Sidney Lanier (1842-1881)
The Harlequin of Dreams
Swift, through some trap mine eyes have never found,
Dim-panelled in the painted scene of sleep,
Thou, giant Harlequin of Dreams, dost leap
Upon my spirit’s stage. Then Sight and Sound,
Then Space and Time, then Language, Mete and Bound,
And all familiar Forms that firmly keep
Man’s reason in the road, change faces, peep
Betwixt the legs and mock the daily round.
Yet thou canst more than mock: sometimes my tears
At midnight break through bounden lids--a sign
Thou hast a heart: and oft thy little leaven
Of dream-taught wisdom works me bettered years.
In one night witch, saint, trickster, fool divine,
I think thou’rt Jester at the Court of Heaven.
Across the brook of Time man leaping goes
On stepping-stones of epochs, that uprise
Fixed, memorable, midst broad shallow flows
Of neutrals, kill-times, sleeps, indifferencies.
So mixt each morn and night rise salient heaps:
Some cross with but a zig-zag, jaded pace
From meal to meal: some with convulsive leaps
Shake the green tussocks of malign disgrace:
And some advance by system and deep art
O’er vantages of wealth, place, learning, tact:
But thou within thyself, dear manifold heart,
Dost bind all epochs in one dainty Fact.
Oh, sweet, my pretty sum of history,
I leapt the breadth of Time in loving thee!
The storm that snapped our fate’s one ship in twain
Hath blown my half o’ the wreck from thine apart.
O Love! O Love! across the gray-waved main
To thee-ward strain my eyes, my arms, my heart.
I ask my God if e’en in His sweet place,
Where, by one waving of a wistful wing,
My soul could straightway tremble face to face
With thee, with thee, across the stellar ring--
Yea, where thine absence I could ne’er bewail
Longer than lasts that little blank of bliss
When lips draw back, with recent pressure pale,
To round and redden for another kiss--
Would not my lonesome heart still sigh for thee
What time that drear kiss-intervals must be?
So do the mottled formulas of Sense
Glide snakewise through our dreams of Aftertime;
So errors breed in reeds and grasses dense
That bank our singing rivulets of rhyme.
By Sense rule Space and Time, but in God’s land
Their intervals are not, save such as lie
Betwixt successive tones in concords bland
Whose loving distance makes the harmony.
Ah, there shall never come ‘twixt me and thee
Gross dissonances of the mile, the year;
But in the multichords of ecstasy
Our souls shall mingle, yet be featured clear,
And absence wrought to intervals divine,
Shall part, yet link, thy nature’s tone in mine.
Look down the shining peaks of all my days
Base-hidden in the valleys of deep night,
So shalt thou see the heights and depths of praise
My love would render unto love’s delight;
For I would make each day an Alp sublime
Of passionate snow, white-hot yet icy clear,
--One crystal of the true-loves of all time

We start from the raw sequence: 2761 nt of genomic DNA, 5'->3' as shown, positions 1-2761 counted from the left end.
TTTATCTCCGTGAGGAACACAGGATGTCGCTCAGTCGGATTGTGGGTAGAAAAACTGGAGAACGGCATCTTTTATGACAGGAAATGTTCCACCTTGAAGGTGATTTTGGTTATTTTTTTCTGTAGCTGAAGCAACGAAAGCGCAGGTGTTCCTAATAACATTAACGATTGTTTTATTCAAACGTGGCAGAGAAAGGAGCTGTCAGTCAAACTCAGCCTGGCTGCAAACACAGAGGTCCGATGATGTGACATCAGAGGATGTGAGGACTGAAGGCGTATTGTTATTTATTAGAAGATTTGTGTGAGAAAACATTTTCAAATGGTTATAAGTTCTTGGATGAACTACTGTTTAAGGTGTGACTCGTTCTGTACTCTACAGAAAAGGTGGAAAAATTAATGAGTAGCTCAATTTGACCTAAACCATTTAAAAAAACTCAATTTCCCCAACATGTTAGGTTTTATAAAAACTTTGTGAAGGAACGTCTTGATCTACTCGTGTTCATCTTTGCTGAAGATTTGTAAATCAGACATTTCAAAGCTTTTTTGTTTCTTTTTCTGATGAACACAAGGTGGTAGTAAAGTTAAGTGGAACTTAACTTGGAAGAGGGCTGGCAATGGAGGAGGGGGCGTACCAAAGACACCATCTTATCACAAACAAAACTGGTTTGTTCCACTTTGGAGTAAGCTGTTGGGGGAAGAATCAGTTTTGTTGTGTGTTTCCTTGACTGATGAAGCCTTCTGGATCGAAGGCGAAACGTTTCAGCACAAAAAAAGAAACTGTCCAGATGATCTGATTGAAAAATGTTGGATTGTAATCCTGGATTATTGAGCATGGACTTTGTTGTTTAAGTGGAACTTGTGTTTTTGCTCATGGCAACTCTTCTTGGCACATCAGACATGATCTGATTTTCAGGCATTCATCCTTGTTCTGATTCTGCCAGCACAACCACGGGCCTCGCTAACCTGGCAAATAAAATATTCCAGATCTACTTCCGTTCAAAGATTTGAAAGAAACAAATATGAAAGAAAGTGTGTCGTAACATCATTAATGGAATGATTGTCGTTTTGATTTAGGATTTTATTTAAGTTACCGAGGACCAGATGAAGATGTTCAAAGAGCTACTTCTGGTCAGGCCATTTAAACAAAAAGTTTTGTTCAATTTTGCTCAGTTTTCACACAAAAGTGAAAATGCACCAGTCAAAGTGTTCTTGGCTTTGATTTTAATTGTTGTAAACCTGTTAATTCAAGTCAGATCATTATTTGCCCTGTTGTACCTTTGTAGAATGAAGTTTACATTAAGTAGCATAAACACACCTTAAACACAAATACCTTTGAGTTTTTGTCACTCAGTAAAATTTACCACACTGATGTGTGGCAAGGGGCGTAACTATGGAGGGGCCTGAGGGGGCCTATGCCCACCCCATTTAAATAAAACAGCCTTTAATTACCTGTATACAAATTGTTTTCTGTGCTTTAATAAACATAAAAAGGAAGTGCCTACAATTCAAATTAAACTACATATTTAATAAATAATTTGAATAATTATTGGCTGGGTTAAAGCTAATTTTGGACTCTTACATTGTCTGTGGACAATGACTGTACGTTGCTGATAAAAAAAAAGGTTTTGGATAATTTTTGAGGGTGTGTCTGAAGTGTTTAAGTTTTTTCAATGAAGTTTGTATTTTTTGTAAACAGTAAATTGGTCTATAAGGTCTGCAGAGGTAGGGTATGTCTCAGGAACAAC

Spiring the world’s prismatic atmosphere;
And I would make each night an awful vale
Deep as thy soul, obscure as modesty,
With every star in heaven trembling pale
O’er sweet profounds where only Love can see.
Oh, runs not thus the lesson thou hast taught?
When life’s all love, ‘tis life: aught else, ‘tis naught.
Let no man say, He at his lady’s feet
Lays worship that to Heaven alone belongs;
Yea, swings the incense that for God is meet
In flippant censers of light lover’s songs.
Who says it, knows not God, nor love, nor thee;
For love is large as is yon heavenly dome:
In love’s great blue, each passion is full free
To fly his favourite flight and build his home.
Did e’er a lark with sky-ward pointing beak
Stab by mischance a level-flying dove?
Wife-love flies level, his dear mate to seek:
God-love darts straight into the skies above.
Crossing the windage of each other’s wings
But speeds them both upon their journeyings.
Now at thy soft recalling voice I rise
Where thought is lord o’er Time’s complete estate,
Like as a dove from out the gray sedge flies
To tree-tops green where coos his heavenly mate.
From these clear coverts high and cool I see
How every time with every time is knit,
And each to all is mortised cunningly,
And none is sole or whole, yet all are fit.
Thus, if this Age but as a comma show
‘Twixt weightier clauses of large-worded years,
My calmer soul scorns not the mark: I know
This crooked point Time’s complex sentence clears.
Yet more I learn while, Friend! I sit by thee;
Who sees all time, sees all eternity.
By the more height of thy sweet stature grown,
Twice-eyed with thy gray vision set in mine,
I ken far lands to wifeless men unknown,
I compass stars for one-sexed eyes too fine.
No text on sea-horizons cloudily writ,
No maxim vaguely starred in fields or skies,
But this wise thou-in-me deciphers it:
Oh, thou’rt the Height of heights, the Eye of eyes.
Not hardest fortune’s most unbounded stress
Can bind my soul nor hurl it from on high,
Possessing thee, the self of loftiness,
And very light that sight discovers by.
Howe’er thou turn’st, wrong Earth! still Love’s in sight
For we are taller than the breadth of night.